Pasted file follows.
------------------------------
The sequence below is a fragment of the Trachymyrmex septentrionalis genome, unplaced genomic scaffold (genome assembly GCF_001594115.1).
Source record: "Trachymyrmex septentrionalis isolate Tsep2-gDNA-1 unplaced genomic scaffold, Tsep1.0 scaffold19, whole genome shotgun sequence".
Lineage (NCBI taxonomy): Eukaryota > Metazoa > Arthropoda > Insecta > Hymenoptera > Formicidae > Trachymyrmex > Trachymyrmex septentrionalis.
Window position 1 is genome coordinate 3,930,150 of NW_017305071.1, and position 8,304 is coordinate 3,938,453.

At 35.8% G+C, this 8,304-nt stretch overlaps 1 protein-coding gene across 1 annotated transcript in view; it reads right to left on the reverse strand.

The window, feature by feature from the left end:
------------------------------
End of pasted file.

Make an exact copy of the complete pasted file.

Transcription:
The sequence below is a fragment of the Trachymyrmex septentrionalis genome, unplaced genomic scaffold (genome assembly GCF_001594115.1).
Source record: "Trachymyrmex septentrionalis isolate Tsep2-gDNA-1 unplaced genomic scaffold, Tsep1.0 scaffold19, whole genome shotgun sequence".
Lineage (NCBI taxonomy): Eukaryota > Metazoa > Arthropoda > Insecta > Hymenoptera > Formicidae > Trachymyrmex > Trachymyrmex septentrionalis.
Window position 1 is genome coordinate 3,930,150 of NW_017305071.1, and position 8,304 is coordinate 3,938,453.

At 35.8% G+C, this 8,304-nt stretch overlaps 1 protein-coding gene across 1 annotated transcript in view; it reads right to left on the reverse strand.

The window, feature by feature from the left end: